Madison Beer Says She's Seen for the 'Wrong Things' Since Gaining Fame
Madison Beer is reflecting on her past and looking ahead to her future. In a new Vevo short film, Madison Beer – Dreams Look Different in the Distance, the 21-year-old singer takes fans inside her psyche ahead of the release of her debut solo album, Life Support.
The short film, like Beer’s forthcoming album, discusses fear, mistakes, and how she’s working to find her own voice through her music. Set inside a dream, the short film begins with an introspective Beer discussing how she used to view herself.
“For a long time, I have been at war with myself. So much of who I am is grounded in paradox. I used to think love was a type of self-sacrifice. That I had to offer up a part of myself, to edit, and mold, and shift myself, to fit a certain ideal,” she says. “I have had times where I gave up so much of myself to others that it felt like I could not recognize myself in the mirror. Sometimes, I feel that I am being seen for all the wrong things and that I have fallen into a cycle of having to prove myself over and over again.”
Through this album, though, Beer says she’s taking her story “back into my own hands” as she clearly states what she wants “to be recognized for.”
While making the album, Beer continuously reminded herself who she is, as she worked to develop a deeper self-love.
“Falling back in love with myself meant remembering what I value, by relearning the things that I enjoy, and by speaking and acting in a way that feels genuine to me. I learned to trust my intuition,” she says. “My music shifted once I realized that all the parts of myself that I have been taught to censor my entire life were what was missing in my heart.”
“Before, I was singing songs that felt nothing like me, songs that anyone could’ve written. Ironically when I started creating for myself, that’s when it started resonating the most deeply with my audience,” Beer continues. “They were receptive to my story and my honesty. And that gave me confidence in my own narrative. I felt more connected when I was allowed to be human.”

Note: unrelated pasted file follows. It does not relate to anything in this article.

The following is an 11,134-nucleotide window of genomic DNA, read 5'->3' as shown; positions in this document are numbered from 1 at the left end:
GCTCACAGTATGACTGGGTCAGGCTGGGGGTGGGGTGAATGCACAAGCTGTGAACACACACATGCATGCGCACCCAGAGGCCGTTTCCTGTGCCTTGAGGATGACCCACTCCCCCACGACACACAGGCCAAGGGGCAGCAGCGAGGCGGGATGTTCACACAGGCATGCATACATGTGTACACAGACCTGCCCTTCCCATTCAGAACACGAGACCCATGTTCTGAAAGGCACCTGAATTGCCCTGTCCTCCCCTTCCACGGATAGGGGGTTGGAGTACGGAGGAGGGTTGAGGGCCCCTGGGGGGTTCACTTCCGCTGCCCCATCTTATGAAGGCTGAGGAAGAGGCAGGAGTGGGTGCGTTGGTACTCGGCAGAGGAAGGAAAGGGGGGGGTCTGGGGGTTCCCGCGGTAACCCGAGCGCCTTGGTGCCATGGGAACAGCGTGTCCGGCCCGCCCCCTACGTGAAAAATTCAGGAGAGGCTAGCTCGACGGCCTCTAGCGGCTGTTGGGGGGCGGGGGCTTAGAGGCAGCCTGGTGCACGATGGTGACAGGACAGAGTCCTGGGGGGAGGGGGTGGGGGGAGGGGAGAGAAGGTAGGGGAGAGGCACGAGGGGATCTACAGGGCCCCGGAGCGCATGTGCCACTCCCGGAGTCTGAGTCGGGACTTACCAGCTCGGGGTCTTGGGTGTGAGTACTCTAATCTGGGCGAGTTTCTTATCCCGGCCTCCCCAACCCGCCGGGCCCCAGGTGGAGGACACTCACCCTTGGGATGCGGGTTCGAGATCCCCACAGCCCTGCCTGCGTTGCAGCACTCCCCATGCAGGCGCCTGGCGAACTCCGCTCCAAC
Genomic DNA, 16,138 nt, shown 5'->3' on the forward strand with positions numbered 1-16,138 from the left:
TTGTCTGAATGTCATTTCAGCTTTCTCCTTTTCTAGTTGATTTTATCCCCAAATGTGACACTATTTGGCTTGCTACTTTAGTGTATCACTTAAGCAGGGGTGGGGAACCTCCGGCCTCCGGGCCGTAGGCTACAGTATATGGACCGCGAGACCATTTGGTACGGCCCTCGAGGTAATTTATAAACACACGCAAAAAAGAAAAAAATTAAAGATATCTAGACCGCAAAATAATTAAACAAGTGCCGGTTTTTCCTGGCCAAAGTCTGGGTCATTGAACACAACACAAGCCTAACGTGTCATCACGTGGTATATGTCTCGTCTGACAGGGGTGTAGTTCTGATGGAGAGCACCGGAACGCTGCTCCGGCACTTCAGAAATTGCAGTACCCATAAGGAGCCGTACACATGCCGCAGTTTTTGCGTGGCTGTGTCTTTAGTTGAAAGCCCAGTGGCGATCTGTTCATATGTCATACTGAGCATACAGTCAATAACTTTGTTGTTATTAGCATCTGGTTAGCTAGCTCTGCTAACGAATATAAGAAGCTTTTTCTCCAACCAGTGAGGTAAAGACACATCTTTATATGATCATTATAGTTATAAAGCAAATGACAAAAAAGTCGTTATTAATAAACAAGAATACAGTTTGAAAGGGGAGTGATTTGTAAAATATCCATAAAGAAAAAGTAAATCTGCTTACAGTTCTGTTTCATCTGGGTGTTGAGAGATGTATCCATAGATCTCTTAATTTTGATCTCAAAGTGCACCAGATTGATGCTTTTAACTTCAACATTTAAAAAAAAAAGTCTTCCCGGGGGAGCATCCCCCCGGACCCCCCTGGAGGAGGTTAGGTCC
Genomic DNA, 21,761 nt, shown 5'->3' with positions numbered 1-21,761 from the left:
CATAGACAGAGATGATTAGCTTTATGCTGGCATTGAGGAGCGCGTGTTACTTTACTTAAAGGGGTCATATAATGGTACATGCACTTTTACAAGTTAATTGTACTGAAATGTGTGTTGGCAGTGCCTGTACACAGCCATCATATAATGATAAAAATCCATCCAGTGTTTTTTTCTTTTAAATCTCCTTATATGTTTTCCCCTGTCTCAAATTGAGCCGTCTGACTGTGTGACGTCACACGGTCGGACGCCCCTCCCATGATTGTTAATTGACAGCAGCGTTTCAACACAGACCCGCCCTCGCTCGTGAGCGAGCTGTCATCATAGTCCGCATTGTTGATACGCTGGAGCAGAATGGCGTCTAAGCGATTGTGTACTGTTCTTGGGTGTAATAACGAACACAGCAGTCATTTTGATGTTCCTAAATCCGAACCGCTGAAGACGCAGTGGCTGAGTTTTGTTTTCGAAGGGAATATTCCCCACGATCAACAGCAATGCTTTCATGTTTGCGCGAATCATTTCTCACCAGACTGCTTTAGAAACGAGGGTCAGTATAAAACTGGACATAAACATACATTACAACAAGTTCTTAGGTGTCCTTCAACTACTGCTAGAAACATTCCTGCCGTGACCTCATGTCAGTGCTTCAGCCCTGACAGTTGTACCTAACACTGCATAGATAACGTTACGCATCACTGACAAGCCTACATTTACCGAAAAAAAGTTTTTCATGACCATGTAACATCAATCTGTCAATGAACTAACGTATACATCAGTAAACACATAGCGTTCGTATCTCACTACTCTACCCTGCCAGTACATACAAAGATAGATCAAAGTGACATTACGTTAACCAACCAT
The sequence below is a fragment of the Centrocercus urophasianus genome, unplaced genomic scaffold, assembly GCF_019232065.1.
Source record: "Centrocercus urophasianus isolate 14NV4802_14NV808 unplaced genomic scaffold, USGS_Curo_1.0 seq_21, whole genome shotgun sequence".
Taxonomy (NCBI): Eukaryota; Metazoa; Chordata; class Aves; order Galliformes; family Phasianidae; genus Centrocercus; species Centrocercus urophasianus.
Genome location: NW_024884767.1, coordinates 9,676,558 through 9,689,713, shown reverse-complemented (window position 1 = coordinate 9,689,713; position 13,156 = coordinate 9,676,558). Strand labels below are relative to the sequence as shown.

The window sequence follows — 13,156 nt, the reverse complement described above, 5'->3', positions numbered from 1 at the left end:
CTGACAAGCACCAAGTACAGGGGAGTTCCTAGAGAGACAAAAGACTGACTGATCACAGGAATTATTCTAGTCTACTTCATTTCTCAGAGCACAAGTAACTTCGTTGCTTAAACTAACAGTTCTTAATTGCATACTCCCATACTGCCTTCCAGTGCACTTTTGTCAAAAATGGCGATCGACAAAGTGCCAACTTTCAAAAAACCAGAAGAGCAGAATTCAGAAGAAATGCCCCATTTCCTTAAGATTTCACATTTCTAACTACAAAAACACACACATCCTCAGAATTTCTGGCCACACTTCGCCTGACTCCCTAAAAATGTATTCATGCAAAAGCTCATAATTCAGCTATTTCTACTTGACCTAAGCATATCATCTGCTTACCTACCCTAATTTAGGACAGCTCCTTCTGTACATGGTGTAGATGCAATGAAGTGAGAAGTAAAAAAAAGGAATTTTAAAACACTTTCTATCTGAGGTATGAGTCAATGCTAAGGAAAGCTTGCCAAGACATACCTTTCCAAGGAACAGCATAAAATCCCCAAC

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Music, she says, gave her “a safe way of being vulnerable” and allowed her to put her “feelings into words.” As such, it became her “lifeline.”
“I can put something into a song and let it go, send it out into the world,” she marvels. “When my fans tell me that I put a voice to something that they’ve been feeling, it’s as affirming for me as it is for them.”
Beer speculates that she had to have this time of self-discovery because her fame began at such a young age.
“I came to this industry very, very young and it moves so fast that sometimes you lose yourself in the process, it feels inevitable,” she admits. “For a long time. I thought that the only way to be successful was to be a chameleon to what everyone else wanted from me. I started playing a character so that I could offer her up to the public so that when she was scrutinized, it hurt less.”
Fame, Beer has found, is a tricky thing that “can make you feel like you’re on top of the world and then steal the ground out from underneath you in the same instant.”
While she’s tried to steer herself “around the pain” in the past, Beer realized it’s those experiences that lead her to make great music.
“How much of who I am today is shaped by what I’ve been through and it has allowed me to speak openly about my mental health,” she says. “However scary that it might be, I feel that I’m doing my fans a disservice if I’m not being honest. Why would I not take advantage of the chance to make them feel less alone, to make them feel seen?”
“For a long time, I was floating but now I feel that I’ve sort of planted my feet on solid ground again and I know who I am, in case anything ever threatens that,” Beer adds. “I have a feeling that I will be OK but I won’t spoil the ending for you.”
When ET’s Katie Krause spoke to Beer last month, the singer revealed why she chose the title Life Support for her album.
“Life Support felt like the perfect title when I was making it because it really was such a lifeline for me… I thank it for keeping me alive in a lot of ways,” she said. “I felt I was falling into a really dark heavy depression and I was able to kind of work through it with making this album. It was very therapeutic for me. My outlet. I’m just grateful for it. While I was going to therapy, I was also going to therapy in the studio. It was rewarding to say the least.”
Life Support is due out Feb. 26.
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